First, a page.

Saturday, January 3, 2009

"Miffed Schenley students 'making do'" at Reizenstein

This front page article pretty much nails it.

http://www.post-gazette.com/pg/09003/939342-298.stm

10 comments:

Anonymous said...

Here's what the IB website has to say about Reizenstein:

"This site is located right in the heart of exciting new housing and residential developments."

In other words, the move away from world class museums and universities is nothing that a little spin can't solve.

Or that a little (purple and orange) paint can't solve when people are accustomed to the cracked plaster and chipped paint in many buildings that are not "new" schools.

Anonymous said...

I am hoping students will post on this topic and just in case I have some questions. I would like to know about the science labs mentioned in the article. I was under the impression most schools, due to budgeting, were eliminating the science labs. What does Schenley offer?

What musical will Schenley be doing this year?

Who on earth approved the building of a school with paper-thin walls? In my limited experience, elementary kids are far better at using "inside voices" than high school kids. Or middle school kids.

Questioner said...

The article notes that supporters dispute the amount of the repair estimate.

To resolve this issue once and for all it would make sense to have an independent arbitrator review all information on

1) repair costs, including updates given the current economic climate (which has resulted in deep discounts in the costs of many goods and services),

2)what has been done and what costs were involved when other district buildings were found to contain asbestos, and

3)what type of funding might be available under the pending economic stimulus package.

justsayin said...

Playing devil's advocate here. The horse has left the barn. What number of millions is too many to restore Schenley even with all the millions coming from non-PPS coffers? If these tough economic times has taught any lesson could it be that we need to be prudent with spending? Again, no matter what the source of the dollars? Even if the PDE projections on enrollment paint the worst picture, should a little school district allow that much money to be spent?

Questioner said...

How much is too much? Well, looking at projects such as the 11M spent on Colfax recently- the per student cost is comparable the Schenley estimate. Further, we don't have a current, objective estimate of the cost to restore Schenley; and while we know that millions are expected to be spent on Peabody we don't know how many millions. Just to keep students temporarily at Reizenstein each year requires service on an 11k debt and loss of school tax revenues that would have been received if the property had been developed. And we do know that every student that chooses a charter or cyber school costs the district 12k/ year; so if each year just 25 students who would have gone to Schenley choose a charter school then 4 classes x 25 x 12k is $1.2M a year. Over 30 or more years that really adds up! And there are costs when students seeking a comprehensive school find a way to crowd into Allderdice. So a good, hard, objective look at the numbers is what we need.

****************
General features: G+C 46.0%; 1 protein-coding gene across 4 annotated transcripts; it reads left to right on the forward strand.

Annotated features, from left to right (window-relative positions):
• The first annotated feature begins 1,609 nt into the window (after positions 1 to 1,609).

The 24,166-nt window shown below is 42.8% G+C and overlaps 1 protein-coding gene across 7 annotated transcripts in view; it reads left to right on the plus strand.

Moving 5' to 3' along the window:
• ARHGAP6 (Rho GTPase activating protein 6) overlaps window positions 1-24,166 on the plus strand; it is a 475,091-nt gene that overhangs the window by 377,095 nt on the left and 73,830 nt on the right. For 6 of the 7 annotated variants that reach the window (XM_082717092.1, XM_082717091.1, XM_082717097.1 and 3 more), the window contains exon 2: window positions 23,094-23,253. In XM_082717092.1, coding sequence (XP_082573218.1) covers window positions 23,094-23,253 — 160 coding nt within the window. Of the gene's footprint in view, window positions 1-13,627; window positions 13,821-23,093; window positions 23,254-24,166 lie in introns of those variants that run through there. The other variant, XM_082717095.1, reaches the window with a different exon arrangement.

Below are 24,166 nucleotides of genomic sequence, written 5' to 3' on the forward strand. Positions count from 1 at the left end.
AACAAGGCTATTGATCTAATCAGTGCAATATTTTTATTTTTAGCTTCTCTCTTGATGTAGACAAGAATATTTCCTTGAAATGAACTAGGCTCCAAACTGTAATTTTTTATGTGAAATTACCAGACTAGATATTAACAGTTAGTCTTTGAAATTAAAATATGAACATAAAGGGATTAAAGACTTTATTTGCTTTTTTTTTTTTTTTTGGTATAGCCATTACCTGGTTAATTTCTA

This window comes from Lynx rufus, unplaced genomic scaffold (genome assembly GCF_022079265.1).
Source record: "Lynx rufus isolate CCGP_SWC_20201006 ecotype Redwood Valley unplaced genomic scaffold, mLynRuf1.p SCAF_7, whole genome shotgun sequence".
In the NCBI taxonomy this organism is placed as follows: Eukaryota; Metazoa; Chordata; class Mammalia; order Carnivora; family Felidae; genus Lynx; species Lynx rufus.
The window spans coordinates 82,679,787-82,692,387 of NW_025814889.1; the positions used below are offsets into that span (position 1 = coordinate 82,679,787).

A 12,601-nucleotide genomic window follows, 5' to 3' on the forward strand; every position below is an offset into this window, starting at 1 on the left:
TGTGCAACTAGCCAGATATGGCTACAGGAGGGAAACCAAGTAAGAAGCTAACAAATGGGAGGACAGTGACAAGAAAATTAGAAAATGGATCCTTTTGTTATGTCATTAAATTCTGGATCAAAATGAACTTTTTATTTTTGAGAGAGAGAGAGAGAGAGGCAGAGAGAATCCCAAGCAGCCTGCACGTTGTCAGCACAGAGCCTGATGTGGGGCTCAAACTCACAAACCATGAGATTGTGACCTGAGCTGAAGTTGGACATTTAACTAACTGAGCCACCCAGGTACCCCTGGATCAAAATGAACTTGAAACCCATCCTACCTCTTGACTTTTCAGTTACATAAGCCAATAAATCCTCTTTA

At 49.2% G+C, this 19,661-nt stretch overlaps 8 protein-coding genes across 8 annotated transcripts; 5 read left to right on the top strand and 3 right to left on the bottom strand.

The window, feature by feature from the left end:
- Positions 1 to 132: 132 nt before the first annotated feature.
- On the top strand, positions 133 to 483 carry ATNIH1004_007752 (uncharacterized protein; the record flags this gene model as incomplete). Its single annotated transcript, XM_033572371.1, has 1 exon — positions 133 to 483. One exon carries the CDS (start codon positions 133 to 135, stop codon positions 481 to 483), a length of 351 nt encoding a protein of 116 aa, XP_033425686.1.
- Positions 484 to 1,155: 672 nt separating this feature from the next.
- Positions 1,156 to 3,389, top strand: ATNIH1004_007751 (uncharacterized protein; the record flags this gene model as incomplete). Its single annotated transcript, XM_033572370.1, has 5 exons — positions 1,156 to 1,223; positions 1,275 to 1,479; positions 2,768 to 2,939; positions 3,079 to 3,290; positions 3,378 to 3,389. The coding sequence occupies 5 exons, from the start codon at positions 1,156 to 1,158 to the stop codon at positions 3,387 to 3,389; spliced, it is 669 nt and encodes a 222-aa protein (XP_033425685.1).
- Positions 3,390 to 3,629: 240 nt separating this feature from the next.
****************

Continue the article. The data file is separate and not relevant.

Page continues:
Mark Rauterkus said...

This is bad news. The truth hurts. I don't think it can be sugar coated.

But, life goes on.

I've got a bunch of suggestions. Hard to make em in this little box.

Questioner said...

You can email them to PURE and we'll post them.

One suggestion right off may be- to make the lounge a real lounge. University Prep has furniture in their lounge space, so why not Schenley?

PPSparent said...

I don't know if the anonymous who said this: " I was under the impression most schools, due to budgeting, were eliminating the science labs. " is still around.

But, if you are, where did you hear this? That would be the death knell of college prep right there. The only reason I can imagine this even getting out there as a concept is something they may have said about sci-tech -- that is comparing the labs for that to what is out there now?

They did put in (well, I actually don't know if they are finished now or not, I assume they are) at least some new labs at Reizenstein. When I saw them early in the year though, they weren't ready to be used.

science1 said...

The topic of labs in comprehensive high schools was discussed around the time of open house earlier this year. A neighbor later mentioned to me that some PPS buildings already do not offer conventional science labs due to cost. I believe it was Brashear where they are already eliminated or in the process of being eliminated. I will do my best to follow up and report back here. To better communicate on the topic I will no longer be Anonymous.

Questioner said...

Letter to the editor in today's PG:

http://www.post-gazette.com/pg/09008/940307-110.stm (fifth letter down).